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Republican whip seeks vote on Bush-era tax cuts

WASHINGTON (Reuters) - House Republican Whip Eric Cantor called on Monday for a vote on legislation to extend all Bush-era tax cuts, including those for the rich that President Barack Obama wants to see expire at year's end.

Cantor took the action a day after House of Representatives Republican Leader John Boehner appeared to open the door for a possible compromise on taxes.

Boehner said on Sunday that if given no other choice, he would support extending tax cuts for the middle class -- even if cuts for the wealthy are allowed to expire, effectively raising their taxes.

Unlike Boehner, Cantor, the number two House Republican, showed no sign of backing away from a full renewal of the Bush-era tax cuts in advance of the November 2 congressional elections in which Republicans are seeking to wrest control of Congress from Obama's Democrats.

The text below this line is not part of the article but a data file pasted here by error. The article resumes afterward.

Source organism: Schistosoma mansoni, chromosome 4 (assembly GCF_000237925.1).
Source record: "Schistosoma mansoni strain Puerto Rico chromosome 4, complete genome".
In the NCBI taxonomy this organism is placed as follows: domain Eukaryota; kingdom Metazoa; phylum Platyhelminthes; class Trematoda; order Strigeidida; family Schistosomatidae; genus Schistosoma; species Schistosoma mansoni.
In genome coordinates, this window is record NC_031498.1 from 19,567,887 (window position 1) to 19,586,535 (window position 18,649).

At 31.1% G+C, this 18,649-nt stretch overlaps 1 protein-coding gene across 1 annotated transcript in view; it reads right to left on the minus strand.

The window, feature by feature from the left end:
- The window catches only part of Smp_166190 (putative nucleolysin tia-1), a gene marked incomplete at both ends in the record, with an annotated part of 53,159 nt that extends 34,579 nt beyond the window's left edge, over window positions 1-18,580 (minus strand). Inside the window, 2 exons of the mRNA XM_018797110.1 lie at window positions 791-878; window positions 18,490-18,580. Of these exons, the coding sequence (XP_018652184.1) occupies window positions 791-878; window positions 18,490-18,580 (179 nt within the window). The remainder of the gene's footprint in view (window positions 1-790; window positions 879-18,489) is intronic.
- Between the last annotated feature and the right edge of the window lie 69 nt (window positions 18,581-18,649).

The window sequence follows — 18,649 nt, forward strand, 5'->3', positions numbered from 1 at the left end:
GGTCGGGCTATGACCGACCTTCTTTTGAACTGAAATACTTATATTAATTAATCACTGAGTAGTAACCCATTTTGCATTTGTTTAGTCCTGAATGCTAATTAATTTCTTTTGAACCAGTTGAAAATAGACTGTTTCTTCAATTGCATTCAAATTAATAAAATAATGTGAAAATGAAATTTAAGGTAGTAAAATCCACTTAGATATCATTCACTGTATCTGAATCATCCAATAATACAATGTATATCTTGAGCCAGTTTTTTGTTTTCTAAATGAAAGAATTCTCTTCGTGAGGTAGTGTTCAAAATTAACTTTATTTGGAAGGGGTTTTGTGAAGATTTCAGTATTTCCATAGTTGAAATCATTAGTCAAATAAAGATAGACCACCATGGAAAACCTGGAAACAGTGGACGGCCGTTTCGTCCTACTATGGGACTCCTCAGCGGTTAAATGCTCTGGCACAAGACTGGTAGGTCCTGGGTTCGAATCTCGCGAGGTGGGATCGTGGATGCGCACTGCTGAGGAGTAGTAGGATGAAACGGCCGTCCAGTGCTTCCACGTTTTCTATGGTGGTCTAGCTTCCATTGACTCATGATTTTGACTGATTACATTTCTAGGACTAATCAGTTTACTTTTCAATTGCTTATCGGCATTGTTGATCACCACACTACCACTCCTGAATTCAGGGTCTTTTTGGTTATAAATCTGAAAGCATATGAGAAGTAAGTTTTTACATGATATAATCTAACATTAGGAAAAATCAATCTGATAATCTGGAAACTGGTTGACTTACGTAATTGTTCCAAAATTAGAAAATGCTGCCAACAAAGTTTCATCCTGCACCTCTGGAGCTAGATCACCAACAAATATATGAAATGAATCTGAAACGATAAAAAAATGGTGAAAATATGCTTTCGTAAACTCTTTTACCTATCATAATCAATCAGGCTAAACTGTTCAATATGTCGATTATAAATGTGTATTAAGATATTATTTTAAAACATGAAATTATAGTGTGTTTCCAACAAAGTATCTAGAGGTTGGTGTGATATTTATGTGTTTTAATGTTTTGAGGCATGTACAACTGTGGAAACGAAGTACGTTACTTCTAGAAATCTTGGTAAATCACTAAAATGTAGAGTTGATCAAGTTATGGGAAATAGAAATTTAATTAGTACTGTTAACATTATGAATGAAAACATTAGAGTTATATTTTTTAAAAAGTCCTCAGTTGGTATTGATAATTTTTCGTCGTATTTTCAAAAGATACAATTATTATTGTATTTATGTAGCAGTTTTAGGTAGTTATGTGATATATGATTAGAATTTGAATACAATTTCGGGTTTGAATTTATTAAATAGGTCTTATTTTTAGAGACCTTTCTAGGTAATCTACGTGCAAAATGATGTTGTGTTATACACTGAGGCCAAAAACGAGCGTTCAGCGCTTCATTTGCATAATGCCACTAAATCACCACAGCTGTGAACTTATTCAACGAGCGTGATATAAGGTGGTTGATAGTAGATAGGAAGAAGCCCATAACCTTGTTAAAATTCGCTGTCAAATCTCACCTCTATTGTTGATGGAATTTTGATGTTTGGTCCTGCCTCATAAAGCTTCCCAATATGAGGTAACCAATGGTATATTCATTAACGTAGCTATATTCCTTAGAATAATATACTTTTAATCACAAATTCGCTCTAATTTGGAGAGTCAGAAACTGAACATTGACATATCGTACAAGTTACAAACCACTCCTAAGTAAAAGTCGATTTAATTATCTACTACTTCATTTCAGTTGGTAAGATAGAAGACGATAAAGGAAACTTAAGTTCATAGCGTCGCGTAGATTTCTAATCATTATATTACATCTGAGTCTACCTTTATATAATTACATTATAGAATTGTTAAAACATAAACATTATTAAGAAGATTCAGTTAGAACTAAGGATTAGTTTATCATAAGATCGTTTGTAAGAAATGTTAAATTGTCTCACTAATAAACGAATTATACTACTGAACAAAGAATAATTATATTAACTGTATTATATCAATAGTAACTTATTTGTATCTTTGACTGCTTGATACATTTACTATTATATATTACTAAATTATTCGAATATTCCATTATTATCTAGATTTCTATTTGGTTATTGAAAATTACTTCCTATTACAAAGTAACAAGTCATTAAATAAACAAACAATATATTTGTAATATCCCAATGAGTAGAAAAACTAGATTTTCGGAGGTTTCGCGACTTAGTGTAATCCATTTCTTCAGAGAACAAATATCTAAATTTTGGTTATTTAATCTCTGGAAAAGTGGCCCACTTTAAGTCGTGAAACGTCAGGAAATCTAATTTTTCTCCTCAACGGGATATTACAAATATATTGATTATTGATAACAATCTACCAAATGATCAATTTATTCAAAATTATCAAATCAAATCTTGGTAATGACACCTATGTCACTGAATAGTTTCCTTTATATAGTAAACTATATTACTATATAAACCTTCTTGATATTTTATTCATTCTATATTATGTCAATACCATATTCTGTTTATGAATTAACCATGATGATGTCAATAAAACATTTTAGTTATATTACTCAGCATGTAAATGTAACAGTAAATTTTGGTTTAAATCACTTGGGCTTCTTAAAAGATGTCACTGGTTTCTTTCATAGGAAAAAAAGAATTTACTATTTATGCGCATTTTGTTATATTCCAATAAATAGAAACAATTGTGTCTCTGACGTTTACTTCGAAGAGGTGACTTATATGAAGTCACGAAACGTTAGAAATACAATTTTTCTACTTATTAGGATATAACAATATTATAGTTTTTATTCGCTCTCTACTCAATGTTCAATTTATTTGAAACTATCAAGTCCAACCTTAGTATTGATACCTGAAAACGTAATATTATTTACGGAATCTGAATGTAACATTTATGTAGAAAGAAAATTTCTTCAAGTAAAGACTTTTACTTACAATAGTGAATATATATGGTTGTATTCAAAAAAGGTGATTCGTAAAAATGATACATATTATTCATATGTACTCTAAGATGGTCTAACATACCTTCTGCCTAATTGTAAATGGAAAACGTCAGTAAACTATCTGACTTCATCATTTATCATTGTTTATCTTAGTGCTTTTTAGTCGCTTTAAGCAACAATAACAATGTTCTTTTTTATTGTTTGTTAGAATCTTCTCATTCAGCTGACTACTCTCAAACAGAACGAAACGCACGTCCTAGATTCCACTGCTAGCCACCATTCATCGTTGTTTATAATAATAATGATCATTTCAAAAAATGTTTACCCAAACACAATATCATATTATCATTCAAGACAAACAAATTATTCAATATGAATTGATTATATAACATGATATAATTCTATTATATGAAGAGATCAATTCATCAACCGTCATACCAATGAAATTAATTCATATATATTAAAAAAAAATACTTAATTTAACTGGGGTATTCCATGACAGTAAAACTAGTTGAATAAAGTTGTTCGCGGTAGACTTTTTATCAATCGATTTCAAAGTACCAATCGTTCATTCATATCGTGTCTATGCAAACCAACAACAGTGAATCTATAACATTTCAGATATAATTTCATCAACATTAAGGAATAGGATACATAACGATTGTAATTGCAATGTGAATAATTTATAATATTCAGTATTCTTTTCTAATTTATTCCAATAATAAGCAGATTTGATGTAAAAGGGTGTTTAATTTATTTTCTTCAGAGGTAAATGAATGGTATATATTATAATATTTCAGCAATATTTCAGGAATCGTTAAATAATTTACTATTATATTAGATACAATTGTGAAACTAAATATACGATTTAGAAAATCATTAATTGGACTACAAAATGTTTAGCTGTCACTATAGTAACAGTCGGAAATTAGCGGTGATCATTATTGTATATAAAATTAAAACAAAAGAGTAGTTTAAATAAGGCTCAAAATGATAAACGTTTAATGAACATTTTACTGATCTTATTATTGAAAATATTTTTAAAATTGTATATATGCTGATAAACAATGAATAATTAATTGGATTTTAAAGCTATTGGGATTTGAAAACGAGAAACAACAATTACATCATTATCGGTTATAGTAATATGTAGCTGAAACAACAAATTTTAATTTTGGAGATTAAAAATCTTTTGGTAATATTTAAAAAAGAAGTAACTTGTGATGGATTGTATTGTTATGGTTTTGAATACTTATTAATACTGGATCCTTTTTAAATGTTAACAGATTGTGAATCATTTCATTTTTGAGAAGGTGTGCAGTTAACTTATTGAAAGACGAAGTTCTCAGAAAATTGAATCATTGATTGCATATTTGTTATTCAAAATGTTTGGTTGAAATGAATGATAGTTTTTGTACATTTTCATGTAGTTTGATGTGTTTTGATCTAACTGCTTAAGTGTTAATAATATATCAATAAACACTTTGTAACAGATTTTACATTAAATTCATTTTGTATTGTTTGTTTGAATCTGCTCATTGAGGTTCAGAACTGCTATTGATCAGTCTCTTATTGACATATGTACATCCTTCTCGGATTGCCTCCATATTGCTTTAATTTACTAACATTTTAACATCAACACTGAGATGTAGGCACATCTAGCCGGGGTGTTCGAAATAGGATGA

"Raising taxes in this environment is a non-starter for me," Cantor said in a statement.

"I am calling on (Democratic House) Speaker (Nancy) Pelosi and President Obama to allow all members of the House -- Republican and Democrat -- to vote on legislation that would prevent tax increases for every American," Cantor said.

Opinion polls show a majority of Americans support letting the tax cuts for the wealthy expire, but the issue has made some Democrats nervous ahead of the hotly contested elections.

Boehner, appearing on CBC's "Face the Nation" on Sunday, said Obama's proposal to renew lower tax rates for families making less than $250,000 but allow the lower rates for wealthier Americans to expire was "bad policy" -- but he will support it if he must.

"If the only option I have is to vote for some of those tax reductions, I'll vote for it," Boehner said. "But I'm going to do everything I can to fight to make sure that we extend the current tax rates for all Americans."

Obama has pressured Republicans to quickly agree to a permanent extension of the middle-class cuts but cites a Congressional Budget Office estimate that extending cuts for the wealthy would increase the budget deficit by $700 billion over a decade.

(Reporting by Thomas Ferraro, editing by Vicki Allen)

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